The high-risk trading strategy last year triggered almost £4 billion of losses and sent shock waves through financial markets.
Regulators said the bank had admitted wrongdoing for the scandal, which originated from its chief investment office in London.
It saw traders bet huge sums on complex financial instruments and cover up losses when trades went wrong and problems escalated.
The fine was made up of a £137m penalty by the City’s Financial Conduct Authority (FCA) and those totalling $700m (£435m) by three American regulators, including the US Federal Reserve.
The FCA said JP Morgan’s “extremely serious failings” undermined confidence in UK markets.
Trader Bruno Iksil, who was dubbed the London Whale because of the size of his trades, has agreed to testify against his colleagues and is reported to have been granted immunity by American prosecutors.
The bank was criticised for a high-risk trading strategy, weak management, a poor response to the problems and failing to co-operate with regulators.
The FCA’s director of enforcement and financial crime, Tracey McDermott, said JP Morgan “failed to get a proper grip on the risks its business poses to the market”.
She said: “As things began to go wrong, the firm didn’t wake up quickly enough to the size and the scale of the problems.
“What is worse, they compounded this by failing to be open and co-operative with us as their regulator.”
Professor Andre Spicer at Cass Business School, said the fine “hammers home the cost of bad behaviour”.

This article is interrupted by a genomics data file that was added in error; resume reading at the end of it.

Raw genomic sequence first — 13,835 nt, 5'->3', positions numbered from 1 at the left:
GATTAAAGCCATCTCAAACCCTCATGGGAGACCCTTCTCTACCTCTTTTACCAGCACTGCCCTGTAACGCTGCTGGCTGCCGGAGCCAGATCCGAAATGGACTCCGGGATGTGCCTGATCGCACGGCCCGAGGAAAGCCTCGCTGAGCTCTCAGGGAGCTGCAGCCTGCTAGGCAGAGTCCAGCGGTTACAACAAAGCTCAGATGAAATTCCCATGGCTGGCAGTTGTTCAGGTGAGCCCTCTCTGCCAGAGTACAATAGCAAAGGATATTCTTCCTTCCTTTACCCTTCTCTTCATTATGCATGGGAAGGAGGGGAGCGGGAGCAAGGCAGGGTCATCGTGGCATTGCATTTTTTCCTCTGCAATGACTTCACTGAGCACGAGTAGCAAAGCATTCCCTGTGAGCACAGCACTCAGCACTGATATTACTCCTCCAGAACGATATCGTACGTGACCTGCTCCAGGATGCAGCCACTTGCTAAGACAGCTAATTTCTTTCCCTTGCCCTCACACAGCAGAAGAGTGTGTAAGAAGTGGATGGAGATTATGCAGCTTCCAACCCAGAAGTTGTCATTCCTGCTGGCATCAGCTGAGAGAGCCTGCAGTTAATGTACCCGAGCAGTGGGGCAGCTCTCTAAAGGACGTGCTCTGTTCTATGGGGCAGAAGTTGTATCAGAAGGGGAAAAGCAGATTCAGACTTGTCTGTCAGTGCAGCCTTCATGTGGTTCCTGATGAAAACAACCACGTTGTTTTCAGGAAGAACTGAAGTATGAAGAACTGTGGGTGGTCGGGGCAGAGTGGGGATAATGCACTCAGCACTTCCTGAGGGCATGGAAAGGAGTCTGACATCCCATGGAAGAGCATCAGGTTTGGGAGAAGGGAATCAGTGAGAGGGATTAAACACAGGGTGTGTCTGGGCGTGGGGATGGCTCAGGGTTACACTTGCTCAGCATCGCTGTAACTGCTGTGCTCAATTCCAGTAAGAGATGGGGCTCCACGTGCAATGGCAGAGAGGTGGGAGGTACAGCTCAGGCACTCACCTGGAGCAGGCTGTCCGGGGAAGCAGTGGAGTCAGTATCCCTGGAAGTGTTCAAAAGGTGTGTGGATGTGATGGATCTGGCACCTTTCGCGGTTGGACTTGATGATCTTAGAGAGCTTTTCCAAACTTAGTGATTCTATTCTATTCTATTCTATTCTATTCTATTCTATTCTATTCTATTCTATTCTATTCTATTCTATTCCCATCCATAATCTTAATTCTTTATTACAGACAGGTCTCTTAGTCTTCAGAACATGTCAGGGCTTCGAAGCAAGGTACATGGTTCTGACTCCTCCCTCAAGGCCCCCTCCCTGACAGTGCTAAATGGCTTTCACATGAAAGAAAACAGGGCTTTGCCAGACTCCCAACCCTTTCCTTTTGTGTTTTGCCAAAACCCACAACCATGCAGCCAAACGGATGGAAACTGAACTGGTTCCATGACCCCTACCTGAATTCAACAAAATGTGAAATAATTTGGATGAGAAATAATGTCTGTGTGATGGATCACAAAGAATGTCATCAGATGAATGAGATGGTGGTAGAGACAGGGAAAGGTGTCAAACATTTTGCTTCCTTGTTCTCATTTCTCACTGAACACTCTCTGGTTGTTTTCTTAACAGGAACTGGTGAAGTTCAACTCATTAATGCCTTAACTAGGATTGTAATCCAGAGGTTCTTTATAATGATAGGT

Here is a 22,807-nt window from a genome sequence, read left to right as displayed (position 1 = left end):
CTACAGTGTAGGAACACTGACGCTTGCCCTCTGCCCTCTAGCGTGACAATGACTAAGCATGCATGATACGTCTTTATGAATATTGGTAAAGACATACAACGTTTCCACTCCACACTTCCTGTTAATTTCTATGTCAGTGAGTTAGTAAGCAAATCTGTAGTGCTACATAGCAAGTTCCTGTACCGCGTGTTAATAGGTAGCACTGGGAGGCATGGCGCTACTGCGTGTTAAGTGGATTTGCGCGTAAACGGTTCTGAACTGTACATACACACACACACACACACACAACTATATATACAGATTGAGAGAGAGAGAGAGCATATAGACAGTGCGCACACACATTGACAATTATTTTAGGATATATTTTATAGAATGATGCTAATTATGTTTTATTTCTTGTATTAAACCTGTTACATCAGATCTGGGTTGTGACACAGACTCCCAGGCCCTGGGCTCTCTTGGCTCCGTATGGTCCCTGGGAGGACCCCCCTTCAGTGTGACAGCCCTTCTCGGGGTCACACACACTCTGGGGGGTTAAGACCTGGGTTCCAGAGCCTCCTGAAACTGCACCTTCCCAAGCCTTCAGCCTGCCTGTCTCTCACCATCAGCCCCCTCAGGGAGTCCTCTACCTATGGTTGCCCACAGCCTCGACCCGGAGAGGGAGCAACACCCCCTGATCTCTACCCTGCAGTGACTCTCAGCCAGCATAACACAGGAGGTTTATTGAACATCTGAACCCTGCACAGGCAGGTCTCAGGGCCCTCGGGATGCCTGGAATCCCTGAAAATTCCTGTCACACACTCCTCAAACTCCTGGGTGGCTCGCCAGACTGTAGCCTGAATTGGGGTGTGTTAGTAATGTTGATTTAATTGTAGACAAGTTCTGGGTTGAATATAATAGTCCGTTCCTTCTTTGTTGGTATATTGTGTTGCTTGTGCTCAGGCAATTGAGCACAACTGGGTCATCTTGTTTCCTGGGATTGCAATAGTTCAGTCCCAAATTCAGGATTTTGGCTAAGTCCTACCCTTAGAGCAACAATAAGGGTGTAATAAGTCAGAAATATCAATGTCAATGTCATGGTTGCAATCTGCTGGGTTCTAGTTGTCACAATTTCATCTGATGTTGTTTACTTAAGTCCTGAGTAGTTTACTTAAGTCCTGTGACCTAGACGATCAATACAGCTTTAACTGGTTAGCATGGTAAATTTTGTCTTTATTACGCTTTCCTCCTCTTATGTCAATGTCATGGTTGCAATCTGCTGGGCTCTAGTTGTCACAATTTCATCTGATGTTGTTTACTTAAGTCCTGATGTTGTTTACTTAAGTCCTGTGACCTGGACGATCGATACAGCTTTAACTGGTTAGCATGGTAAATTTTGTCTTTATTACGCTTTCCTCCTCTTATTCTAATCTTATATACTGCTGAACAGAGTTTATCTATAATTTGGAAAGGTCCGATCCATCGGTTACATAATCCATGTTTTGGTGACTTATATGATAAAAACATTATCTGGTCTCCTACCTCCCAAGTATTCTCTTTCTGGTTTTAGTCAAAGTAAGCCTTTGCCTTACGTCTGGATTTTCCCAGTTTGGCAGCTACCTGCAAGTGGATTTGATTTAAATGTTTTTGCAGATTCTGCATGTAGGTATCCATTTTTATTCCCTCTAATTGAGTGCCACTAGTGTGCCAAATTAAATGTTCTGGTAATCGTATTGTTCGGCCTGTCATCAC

He said: “It reminds banks that they desperately need to change their ways or risk taking a huge hit not only to their bottom line, but also their reputation. With its recent profits, the bank can afford the fine. But the damage to its reputation could be more costly in the long term.”
The FCA said its fine would have been £197m if the bank had not agreed to settle at an early stage.
The UK penalty is the second-biggest by the City regulator, after Swiss bank UBS was ordered to pay £160m last December for rate-rigging.
In the US, JP Morgan was also fined by the US Securities and Exchange Commission and the Office of the Comptroller of the Currency.
Regulators said the JP Morgan trading strategy was so risky and the bets so large that it faced heavy losses even from a small market move.
But despite this, they said the bank assumed the numbers indicating a breach of risk limits were unreliable and simply approved limit increases.
And when losses began to mount as financial markets moved against the bets, traders shifted the goalposts by understating them, marking their positions in a “noticeably favourable way”.
In July last year, the bank finally admitted losses of £3.6bn in its so-called synthetic credit portfolio (SCP), managed from London. By the end of last year that had swollen to £3.9bn.